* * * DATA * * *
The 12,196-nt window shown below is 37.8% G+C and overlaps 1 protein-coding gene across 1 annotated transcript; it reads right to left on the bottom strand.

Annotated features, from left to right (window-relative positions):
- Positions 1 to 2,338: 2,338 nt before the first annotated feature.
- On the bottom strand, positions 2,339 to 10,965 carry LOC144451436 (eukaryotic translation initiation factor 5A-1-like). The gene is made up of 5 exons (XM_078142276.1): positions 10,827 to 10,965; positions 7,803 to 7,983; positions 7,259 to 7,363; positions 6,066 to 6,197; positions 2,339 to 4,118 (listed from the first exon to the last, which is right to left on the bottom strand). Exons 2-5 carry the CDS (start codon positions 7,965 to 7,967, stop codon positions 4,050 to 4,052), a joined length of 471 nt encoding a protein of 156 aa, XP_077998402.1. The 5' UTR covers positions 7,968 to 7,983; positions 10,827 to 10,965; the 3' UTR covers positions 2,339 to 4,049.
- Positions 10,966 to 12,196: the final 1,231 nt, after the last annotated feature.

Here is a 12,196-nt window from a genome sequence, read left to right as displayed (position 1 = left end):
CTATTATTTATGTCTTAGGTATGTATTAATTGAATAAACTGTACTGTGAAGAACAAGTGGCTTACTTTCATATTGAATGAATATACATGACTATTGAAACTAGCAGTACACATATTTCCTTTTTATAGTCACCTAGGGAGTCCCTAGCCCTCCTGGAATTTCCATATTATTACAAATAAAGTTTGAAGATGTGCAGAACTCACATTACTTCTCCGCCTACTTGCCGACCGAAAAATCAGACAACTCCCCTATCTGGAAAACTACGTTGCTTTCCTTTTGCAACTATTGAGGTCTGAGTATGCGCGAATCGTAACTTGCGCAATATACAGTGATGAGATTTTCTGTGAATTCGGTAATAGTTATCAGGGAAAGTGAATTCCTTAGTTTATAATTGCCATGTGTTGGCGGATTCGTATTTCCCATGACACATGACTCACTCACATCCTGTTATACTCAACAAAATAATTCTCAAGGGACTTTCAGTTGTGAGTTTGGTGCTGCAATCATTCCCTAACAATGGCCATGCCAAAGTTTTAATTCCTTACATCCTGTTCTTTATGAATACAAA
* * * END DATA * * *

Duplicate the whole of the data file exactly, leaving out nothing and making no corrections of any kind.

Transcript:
The 12,196-nt window shown below is 37.8% G+C and overlaps 1 protein-coding gene across 1 annotated transcript; it reads right to left on the bottom strand.

Annotated features, from left to right (window-relative positions):
- Positions 1 to 2,338: 2,338 nt before the first annotated feature.
- On the bottom strand, positions 2,339 to 10,965 carry LOC144451436 (eukaryotic translation initiation factor 5A-1-like). The gene is made up of 5 exons (XM_078142276.1): positions 10,827 to 10,965; positions 7,803 to 7,983; positions 7,259 to 7,363; positions 6,066 to 6,197; positions 2,339 to 4,118 (listed from the first exon to the last, which is right to left on the bottom strand). Exons 2-5 carry the CDS (start codon positions 7,965 to 7,967, stop codon positions 4,050 to 4,052), a joined length of 471 nt encoding a protein of 156 aa, XP_077998402.1. The 5' UTR covers positions 7,968 to 7,983; positions 10,827 to 10,965; the 3' UTR covers positions 2,339 to 4,049.
- Positions 10,966 to 12,196: the final 1,231 nt, after the last annotated feature.

Here is a 12,196-nt window from a genome sequence, read left to right as displayed (position 1 = left end):
CTATTATTTATGTCTTAGGTATGTATTAATTGAATAAACTGTACTGTGAAGAACAAGTGGCTTACTTTCATATTGAATGAATATACATGACTATTGAAACTAGCAGTACACATATTTCCTTTTTATAGTCACCTAGGGAGTCCCTAGCCCTCCTGGAATTTCCATATTATTACAAATAAAGTTTGAAGATGTGCAGAACTCACATTACTTCTCCGCCTACTTGCCGACCGAAAAATCAGACAACTCCCCTATCTGGAAAACTACGTTGCTTTCCTTTTGCAACTATTGAGGTCTGAGTATGCGCGAATCGTAACTTGCGCAATATACAGTGATGAGATTTTCTGTGAATTCGGTAATAGTTATCAGGGAAAGTGAATTCCTTAGTTTATAATTGCCATGTGTTGGCGGATTCGTATTTCCCATGACACATGACTCACTCACATCCTGTTATACTCAACAAAATAATTCTCAAGGGACTTTCAGTTGTGAGTTTGGTGCTGCAATCATTCCCTAACAATGGCCATGCCAAAGTTTTAATTCCTTACATCCTGTTCTTTATGAATACAAA